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Posted on Jun 27, 2016

Student finishes third in national ASL competition

Hard to tell if Priscilla Castillo left ’em all speechless.
One thing we know for sure – when she participated in the contest, she was.
She had to be. It’s in the rules.
The contest in question is the American Sign Language Honor Society’s National Literature Competition, in which Castillo, a graduating senior at Quincy High School, had to accurately copy-sign a 20-second story to American Sign Language.
Oh, and the judge of the contest was the person who first translated the story to ASL.
Castillo took third place in the nationwide competition.
“Our goal was to do exactly what he had done,” said Castillo, who recorded a video of herself signing the story and then submitted the video to the competition. Participants are judged on their facial expressions and the accuracy of the signs.
Castillo participated in last month’s competition as extra credit in ASL2, a QHS class.
“I was surprised; I wasn’t expecting it,” Castillo said. “But I was pretty proud of myself because we did do a copy-sign story earlier in the year. And to look at that video and to look at what I had done for this competition, there’s a huge improvement.”
The copy-sign entails signing numbers one to 10, and it has to be exact. One little mistake means she has to start over. Castillo said she did about eight or 10 takes of the video.
This was the second year that Castillo took an ASL class. (She took ASL1 her junior year.) What drew her to the class was the opportunity to learn another language, she said.
“We don’t have a lot of deaf people. The deaf community is more in Wenatchee, and I don’t get out there that much,” she said. “But just knowing that I can help someone if it ever occurred that I needed to.”
Although she has only met one deaf person in her life, she relishes the opportunity to communicate with people and to cross the language barrier in more ways than one. In addition to ASL and English, Castillo also speaks Spanish.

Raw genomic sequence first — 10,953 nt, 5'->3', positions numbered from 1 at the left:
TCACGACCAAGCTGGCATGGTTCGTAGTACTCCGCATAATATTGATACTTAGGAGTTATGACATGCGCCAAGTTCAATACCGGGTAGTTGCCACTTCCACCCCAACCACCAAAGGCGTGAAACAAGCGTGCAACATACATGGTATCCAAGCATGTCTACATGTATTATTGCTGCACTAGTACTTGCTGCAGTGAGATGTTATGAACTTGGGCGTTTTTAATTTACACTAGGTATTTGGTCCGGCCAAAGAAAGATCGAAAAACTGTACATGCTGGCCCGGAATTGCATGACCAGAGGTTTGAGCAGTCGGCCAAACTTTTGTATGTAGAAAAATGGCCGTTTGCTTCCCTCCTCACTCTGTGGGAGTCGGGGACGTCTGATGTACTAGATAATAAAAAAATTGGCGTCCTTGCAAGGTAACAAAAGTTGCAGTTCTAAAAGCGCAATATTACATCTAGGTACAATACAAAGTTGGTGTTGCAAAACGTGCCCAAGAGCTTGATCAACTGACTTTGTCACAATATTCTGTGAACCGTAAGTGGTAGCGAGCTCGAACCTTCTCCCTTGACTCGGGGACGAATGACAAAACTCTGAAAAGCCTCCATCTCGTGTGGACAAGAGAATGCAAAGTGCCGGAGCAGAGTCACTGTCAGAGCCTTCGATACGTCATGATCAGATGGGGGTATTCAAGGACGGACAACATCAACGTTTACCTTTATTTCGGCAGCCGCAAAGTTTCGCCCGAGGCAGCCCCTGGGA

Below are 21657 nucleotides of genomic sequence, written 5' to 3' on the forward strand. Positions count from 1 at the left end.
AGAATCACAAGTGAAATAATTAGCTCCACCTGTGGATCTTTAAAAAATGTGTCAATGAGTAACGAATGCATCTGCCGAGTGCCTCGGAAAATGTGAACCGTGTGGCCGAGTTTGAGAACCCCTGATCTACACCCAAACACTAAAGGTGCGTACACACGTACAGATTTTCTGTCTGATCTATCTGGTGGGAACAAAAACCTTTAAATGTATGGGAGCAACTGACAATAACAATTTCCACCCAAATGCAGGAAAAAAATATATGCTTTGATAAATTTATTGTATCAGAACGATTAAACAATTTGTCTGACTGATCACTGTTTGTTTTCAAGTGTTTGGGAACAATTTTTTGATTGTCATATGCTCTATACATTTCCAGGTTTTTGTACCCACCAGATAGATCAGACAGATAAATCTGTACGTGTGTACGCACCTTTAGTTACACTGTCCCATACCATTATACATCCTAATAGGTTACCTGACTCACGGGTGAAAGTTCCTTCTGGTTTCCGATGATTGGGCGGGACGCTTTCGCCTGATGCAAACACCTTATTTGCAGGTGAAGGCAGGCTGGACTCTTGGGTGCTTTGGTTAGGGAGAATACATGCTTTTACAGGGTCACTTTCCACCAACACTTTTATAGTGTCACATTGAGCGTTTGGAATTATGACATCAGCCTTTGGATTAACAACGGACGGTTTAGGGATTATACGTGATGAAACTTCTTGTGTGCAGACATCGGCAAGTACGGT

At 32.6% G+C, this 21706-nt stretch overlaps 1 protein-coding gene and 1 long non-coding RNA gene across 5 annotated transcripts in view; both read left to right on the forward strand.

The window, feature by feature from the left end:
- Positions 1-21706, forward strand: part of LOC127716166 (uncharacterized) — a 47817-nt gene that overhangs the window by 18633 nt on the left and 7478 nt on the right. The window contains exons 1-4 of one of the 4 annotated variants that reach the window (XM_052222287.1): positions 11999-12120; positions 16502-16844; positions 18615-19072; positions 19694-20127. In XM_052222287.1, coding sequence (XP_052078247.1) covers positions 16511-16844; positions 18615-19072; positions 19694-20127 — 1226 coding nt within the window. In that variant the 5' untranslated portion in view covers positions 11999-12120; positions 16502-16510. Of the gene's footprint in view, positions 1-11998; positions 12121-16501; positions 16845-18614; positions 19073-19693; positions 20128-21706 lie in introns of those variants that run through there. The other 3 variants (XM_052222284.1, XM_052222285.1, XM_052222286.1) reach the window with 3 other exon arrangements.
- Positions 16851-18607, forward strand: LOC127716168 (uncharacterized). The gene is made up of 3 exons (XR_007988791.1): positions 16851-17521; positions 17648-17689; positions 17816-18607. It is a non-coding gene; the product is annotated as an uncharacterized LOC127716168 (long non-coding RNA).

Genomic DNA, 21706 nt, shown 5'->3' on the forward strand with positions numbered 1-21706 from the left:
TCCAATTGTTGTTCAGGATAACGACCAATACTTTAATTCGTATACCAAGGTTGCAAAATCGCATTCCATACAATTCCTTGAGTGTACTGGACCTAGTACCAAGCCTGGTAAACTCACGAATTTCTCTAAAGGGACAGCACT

American Sign Language, however, presents challenges that the other two languages don’t. ASL has fewer words than English.
For example, to say “I want an apple” in ASL, a person would sign, “Apple me want.” And the sign for “apple” (right fist, or left if you are left-handed, with index finger up and curled, twisting on your cheek) and the sign for “candy” (straight index finger) are similar.
Students wanting to take ASL1 have to be ready to make a commitment to it, Castillo said.
“You have to be willing to practice,” she said. “You don’t necessarily need the memorization skills, but definitely be prepared to build those, because you do have to memorize everything.”
The class also has taught Castillo a deeper appreciation for deaf people, their plight and their triumphs, she said. One such example of the latter is Nyle DeMarco, who won the latest full season of the TV competition “Dancing with The Stars,” despite being deaf.
“Disability is just a title,” Castillo said. “They are capable of anything.”


— By Sebastian Moraga,

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